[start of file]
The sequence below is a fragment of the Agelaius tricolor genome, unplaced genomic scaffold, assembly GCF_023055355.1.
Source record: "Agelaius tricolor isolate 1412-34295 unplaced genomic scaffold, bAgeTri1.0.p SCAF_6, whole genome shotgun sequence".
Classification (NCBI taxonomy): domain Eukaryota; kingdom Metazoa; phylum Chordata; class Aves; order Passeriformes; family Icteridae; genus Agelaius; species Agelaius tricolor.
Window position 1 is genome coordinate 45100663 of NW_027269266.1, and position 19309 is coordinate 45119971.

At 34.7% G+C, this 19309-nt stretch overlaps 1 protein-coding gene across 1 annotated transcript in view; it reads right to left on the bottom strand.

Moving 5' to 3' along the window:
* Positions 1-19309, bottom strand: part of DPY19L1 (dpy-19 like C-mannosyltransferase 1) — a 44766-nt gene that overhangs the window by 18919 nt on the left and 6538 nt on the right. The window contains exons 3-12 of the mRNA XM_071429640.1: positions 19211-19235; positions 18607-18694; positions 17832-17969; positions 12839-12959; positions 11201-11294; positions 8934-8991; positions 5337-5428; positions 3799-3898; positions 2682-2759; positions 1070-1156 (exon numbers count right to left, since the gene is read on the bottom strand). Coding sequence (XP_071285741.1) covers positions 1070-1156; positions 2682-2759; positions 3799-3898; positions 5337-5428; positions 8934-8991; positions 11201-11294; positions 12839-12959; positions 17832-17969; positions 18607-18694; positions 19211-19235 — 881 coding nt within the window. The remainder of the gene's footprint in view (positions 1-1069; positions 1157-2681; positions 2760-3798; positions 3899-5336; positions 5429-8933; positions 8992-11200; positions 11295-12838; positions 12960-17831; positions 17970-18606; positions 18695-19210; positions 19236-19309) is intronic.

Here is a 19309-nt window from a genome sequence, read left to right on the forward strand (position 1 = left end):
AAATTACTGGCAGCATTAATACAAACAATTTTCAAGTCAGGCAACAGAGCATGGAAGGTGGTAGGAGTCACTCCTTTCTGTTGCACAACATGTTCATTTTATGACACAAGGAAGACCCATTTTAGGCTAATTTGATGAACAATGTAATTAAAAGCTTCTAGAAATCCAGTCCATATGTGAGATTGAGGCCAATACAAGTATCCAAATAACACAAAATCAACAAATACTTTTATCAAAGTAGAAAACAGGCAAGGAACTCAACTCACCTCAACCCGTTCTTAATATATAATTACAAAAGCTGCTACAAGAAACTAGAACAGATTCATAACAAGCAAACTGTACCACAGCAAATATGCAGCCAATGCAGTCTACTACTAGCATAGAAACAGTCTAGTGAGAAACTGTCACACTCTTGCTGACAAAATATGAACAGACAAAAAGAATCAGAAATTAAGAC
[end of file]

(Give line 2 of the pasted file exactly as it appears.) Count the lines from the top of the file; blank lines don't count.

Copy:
Source record: "Agelaius tricolor isolate 1412-34295 unplaced genomic scaffold, bAgeTri1.0.p SCAF_6, whole genome shotgun sequence".